- 2016 Could I Do More, If I Slowed Down?
- 2017 Wasn't I Going To Do Some Research On Slowing Down?
- 2017 Slow Down, You Move Too Fast
- 2017 Doing Less, Like Einstein
- 2018 Slow Work And Privilege
- 2018 An Autumn Read That Might Slow Down Some Of Our Work
Recently I stumbled upon Why You Should Be Single-Tasking, Not Multitasking & How To Make The Switch by Anne Marie O'Connor. She actually includes some strategies for staying with a single task. They look to me as if some of them could help with the slower work I'd like to be doing. Over the coming weeks, I'll address how they could apply specifically to writers.
The Multitasking Issue
O'Connor isn't the first person to suggest eliminating multi-tasking in order to improve productivity. The issue with multitasking is that it doesn't actually exist. Humans can't do two things at the same time, they're just switching, even if only psychologically, back and forth between tasks or thoughts. O'Connor sites research going back twenty years (meaning this isn't new news) that suggests multitasking actually slows people down. "...multitasking may seem efficient on the surface but may actually take more time in the end and involve more error. Meyer has said that even brief mental blocks created by shifting between tasks can cost as much as 40 percent of someone's productive time." More recent information supports the idea that multitasking shouldn't be your first time management choice. (And, yes, I did notice that one of the people quoted in this article is named Gauthier.)
A simple example--Do you do other things while you're watching TV? Write blog posts, letters, journal entries? Catch up on social media? Picture yourself on your couch, with your TV in front of you and whatever other thing you're doing on your lap. Are your eyes on the TV all the time you're working on something else? Are your eyes on your laptap or phone all the time you're watching TV? No, you're switching back and forth.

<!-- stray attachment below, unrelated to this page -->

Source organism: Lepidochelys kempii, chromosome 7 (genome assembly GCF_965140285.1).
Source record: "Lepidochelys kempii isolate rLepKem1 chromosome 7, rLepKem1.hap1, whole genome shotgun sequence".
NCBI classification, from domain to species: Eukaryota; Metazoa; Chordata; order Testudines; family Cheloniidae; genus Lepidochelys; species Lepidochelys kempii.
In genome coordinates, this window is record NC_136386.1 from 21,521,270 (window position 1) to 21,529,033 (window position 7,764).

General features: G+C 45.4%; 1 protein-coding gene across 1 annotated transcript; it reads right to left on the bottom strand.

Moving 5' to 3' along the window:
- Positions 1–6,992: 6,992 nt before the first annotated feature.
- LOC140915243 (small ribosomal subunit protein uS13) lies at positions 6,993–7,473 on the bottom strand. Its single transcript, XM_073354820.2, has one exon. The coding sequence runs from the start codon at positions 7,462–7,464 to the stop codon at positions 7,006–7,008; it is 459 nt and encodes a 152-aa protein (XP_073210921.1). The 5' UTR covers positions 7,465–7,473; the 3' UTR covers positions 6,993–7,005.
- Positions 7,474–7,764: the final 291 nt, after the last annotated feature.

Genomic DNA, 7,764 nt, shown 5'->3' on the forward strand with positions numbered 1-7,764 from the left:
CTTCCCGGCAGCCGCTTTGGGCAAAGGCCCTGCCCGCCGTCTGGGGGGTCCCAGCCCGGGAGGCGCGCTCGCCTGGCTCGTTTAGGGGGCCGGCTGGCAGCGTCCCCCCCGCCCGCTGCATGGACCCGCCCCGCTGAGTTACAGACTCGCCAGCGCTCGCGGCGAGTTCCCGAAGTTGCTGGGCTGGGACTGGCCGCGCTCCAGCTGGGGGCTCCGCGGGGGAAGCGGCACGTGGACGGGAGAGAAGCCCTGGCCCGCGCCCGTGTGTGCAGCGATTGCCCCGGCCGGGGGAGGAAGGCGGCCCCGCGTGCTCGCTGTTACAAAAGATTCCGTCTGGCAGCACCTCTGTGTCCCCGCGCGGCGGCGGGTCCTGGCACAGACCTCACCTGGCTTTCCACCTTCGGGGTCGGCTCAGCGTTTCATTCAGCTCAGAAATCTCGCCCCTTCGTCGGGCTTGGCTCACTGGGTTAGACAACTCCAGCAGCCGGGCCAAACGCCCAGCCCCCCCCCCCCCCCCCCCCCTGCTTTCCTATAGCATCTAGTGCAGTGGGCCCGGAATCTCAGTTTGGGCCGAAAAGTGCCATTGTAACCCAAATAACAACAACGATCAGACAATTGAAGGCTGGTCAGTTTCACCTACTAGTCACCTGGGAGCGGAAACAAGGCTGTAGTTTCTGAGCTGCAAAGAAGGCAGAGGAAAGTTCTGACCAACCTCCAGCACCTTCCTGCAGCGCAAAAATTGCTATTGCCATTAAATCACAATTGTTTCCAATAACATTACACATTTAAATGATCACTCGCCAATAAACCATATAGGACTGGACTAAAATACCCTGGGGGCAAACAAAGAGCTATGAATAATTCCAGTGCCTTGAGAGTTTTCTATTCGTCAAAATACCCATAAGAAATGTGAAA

And that's what happens when you think you're doing any kind of multitasking. You're not doing two things at the same time, you're switching back and forth between tasks.
Multitasking Vs. Multipliers
The time and productivity difficulties created by multitasking can be illustrated when comparing it to using multipliers.
With multitasking you believe you're doing more than one task at a time, but in reality you are just quickly switching from one to another. This means that at various points you're in the midst of multiple tasks, at various points you have multiple tasks uncompleted and hanging over your head. Getting a sense of rush, pressure, and overwhelm? I am.
With multipliers, instead of switching among different tasks, you're working on only one task at a time. But that one task addresses more than one goal. You'll get more than one benefit from the one task. A quick and recent example is my effort last week to write a 53-word piece of flash fiction. That one task resulted in:
- material to read at a workshop I'm attending
- material to submit to a contest
- material for a blog post (two, since I'm using it for part of this post, too)
- material on eating/food, something I've been wanting to write about for a while